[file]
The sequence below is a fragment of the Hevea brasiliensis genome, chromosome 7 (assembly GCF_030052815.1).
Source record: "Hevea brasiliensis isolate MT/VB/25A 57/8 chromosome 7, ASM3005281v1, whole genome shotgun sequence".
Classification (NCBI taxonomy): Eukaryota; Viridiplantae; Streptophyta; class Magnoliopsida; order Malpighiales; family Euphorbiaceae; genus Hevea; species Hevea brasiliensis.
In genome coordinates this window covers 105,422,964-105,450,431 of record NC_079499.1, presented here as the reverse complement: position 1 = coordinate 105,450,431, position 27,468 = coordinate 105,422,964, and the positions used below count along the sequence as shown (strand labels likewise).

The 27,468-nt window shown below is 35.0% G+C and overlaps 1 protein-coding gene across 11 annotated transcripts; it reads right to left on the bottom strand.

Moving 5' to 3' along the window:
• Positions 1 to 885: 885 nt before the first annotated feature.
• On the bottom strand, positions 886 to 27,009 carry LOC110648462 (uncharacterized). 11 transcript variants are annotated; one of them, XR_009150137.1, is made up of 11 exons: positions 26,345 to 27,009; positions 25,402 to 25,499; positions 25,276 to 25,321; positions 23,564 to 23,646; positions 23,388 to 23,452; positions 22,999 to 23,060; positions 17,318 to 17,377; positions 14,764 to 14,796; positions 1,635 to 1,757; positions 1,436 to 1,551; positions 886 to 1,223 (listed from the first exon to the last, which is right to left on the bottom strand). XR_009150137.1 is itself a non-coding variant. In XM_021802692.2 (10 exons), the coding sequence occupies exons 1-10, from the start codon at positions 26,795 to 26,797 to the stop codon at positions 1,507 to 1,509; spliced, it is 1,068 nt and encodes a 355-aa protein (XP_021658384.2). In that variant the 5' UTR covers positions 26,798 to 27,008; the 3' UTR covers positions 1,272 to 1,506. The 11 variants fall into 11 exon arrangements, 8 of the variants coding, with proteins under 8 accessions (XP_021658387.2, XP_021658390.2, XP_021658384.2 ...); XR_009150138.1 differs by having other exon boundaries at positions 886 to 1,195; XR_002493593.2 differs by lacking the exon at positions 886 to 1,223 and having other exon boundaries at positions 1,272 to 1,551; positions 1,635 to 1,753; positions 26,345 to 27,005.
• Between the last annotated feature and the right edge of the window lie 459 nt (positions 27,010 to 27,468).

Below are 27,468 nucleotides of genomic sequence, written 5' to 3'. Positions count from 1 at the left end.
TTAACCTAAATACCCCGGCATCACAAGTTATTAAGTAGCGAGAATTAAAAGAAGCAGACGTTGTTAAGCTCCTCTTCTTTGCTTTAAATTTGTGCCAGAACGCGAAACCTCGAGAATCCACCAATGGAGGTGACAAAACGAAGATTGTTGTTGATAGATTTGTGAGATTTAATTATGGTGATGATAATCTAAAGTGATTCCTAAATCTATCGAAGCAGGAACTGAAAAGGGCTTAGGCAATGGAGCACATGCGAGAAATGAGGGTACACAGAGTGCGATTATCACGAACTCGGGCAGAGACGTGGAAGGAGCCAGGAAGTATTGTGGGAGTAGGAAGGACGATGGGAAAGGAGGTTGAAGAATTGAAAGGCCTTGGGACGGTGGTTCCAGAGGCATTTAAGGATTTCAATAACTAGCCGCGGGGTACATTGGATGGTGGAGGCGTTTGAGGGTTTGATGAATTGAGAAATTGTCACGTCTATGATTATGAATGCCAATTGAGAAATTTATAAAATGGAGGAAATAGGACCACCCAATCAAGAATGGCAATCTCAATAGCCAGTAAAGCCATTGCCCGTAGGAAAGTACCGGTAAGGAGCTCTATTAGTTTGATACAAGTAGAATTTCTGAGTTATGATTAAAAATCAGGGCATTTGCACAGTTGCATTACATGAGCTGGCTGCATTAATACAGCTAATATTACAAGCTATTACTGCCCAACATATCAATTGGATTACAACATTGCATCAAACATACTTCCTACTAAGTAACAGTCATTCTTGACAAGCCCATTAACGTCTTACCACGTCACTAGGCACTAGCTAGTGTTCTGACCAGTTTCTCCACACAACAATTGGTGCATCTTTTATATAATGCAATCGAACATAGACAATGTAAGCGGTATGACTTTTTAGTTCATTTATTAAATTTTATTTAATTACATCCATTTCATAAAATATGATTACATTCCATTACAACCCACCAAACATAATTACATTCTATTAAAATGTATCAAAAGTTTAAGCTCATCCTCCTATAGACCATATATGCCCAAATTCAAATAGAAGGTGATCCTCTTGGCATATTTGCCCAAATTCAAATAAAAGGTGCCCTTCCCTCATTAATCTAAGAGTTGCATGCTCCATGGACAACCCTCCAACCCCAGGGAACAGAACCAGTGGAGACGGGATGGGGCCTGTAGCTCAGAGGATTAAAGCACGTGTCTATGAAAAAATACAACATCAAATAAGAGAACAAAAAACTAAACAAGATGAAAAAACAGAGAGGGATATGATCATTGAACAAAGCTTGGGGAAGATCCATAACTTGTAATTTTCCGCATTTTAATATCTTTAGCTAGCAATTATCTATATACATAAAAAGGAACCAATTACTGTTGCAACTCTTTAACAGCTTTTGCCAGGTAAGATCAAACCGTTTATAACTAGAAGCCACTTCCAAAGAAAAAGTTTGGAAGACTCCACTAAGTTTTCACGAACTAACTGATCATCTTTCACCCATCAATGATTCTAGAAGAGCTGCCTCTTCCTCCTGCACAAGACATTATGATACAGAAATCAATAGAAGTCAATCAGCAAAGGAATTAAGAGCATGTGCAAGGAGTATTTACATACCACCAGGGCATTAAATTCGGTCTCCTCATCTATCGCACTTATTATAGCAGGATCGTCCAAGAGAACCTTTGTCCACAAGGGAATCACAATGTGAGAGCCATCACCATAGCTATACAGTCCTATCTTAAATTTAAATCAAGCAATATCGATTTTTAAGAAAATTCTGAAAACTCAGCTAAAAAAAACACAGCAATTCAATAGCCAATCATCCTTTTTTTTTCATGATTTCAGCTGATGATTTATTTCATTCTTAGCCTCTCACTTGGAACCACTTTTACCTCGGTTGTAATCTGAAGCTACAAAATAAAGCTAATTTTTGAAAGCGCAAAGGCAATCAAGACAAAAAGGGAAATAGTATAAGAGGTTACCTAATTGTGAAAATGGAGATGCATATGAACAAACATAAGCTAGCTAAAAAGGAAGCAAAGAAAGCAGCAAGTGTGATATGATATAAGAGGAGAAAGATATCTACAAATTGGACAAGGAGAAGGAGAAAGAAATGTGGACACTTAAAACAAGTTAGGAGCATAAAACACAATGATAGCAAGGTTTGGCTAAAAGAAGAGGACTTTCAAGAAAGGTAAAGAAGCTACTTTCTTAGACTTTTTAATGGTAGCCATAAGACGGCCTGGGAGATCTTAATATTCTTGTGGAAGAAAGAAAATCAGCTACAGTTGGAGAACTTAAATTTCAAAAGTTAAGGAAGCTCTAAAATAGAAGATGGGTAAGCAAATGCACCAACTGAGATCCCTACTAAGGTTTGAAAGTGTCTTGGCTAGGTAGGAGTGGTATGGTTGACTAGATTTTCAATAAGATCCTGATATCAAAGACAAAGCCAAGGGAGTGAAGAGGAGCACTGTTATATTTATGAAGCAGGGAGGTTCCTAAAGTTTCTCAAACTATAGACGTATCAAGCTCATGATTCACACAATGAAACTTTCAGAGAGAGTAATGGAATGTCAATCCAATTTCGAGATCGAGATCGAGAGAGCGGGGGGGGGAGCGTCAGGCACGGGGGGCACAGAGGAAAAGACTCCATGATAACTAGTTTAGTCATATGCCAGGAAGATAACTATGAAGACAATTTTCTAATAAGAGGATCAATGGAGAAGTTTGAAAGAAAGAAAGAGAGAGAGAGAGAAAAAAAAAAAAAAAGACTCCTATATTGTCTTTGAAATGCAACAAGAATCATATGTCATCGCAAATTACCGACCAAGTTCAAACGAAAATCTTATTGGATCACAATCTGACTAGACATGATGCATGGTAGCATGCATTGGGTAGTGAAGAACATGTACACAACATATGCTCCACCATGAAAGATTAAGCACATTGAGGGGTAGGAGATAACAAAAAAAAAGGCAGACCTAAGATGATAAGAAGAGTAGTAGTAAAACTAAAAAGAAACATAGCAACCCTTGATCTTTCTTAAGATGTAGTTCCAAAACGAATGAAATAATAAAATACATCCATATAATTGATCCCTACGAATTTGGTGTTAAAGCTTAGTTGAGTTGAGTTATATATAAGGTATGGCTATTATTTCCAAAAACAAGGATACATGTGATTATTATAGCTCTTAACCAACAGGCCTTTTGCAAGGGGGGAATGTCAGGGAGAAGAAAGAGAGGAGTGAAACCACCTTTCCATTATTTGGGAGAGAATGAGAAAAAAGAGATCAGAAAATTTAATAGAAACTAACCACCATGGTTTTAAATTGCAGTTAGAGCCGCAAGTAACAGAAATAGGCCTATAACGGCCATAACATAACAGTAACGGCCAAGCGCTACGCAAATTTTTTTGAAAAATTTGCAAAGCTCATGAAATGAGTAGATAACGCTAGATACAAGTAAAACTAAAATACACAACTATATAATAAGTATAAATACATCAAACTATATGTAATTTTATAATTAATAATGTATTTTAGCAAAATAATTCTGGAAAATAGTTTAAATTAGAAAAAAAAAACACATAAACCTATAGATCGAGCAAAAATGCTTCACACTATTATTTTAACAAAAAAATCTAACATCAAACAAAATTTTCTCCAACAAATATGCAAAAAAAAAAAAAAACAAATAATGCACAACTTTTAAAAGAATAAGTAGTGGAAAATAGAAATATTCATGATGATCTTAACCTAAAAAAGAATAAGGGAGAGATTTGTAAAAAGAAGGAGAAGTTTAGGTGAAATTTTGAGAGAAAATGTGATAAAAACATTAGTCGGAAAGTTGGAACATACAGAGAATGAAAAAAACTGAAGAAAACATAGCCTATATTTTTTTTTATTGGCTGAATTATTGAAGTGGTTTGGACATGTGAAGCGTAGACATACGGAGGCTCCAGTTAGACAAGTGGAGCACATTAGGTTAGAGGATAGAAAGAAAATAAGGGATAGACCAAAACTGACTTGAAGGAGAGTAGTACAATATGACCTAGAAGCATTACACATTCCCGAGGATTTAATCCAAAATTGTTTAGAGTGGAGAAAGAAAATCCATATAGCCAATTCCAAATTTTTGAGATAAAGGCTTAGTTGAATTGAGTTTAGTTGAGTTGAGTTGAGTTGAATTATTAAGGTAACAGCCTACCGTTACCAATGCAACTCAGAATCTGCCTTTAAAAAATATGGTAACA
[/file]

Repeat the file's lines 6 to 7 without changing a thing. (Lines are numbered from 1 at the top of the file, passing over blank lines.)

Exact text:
Moving 5' to 3' along the window:
• Positions 1 to 885: 885 nt before the first annotated feature.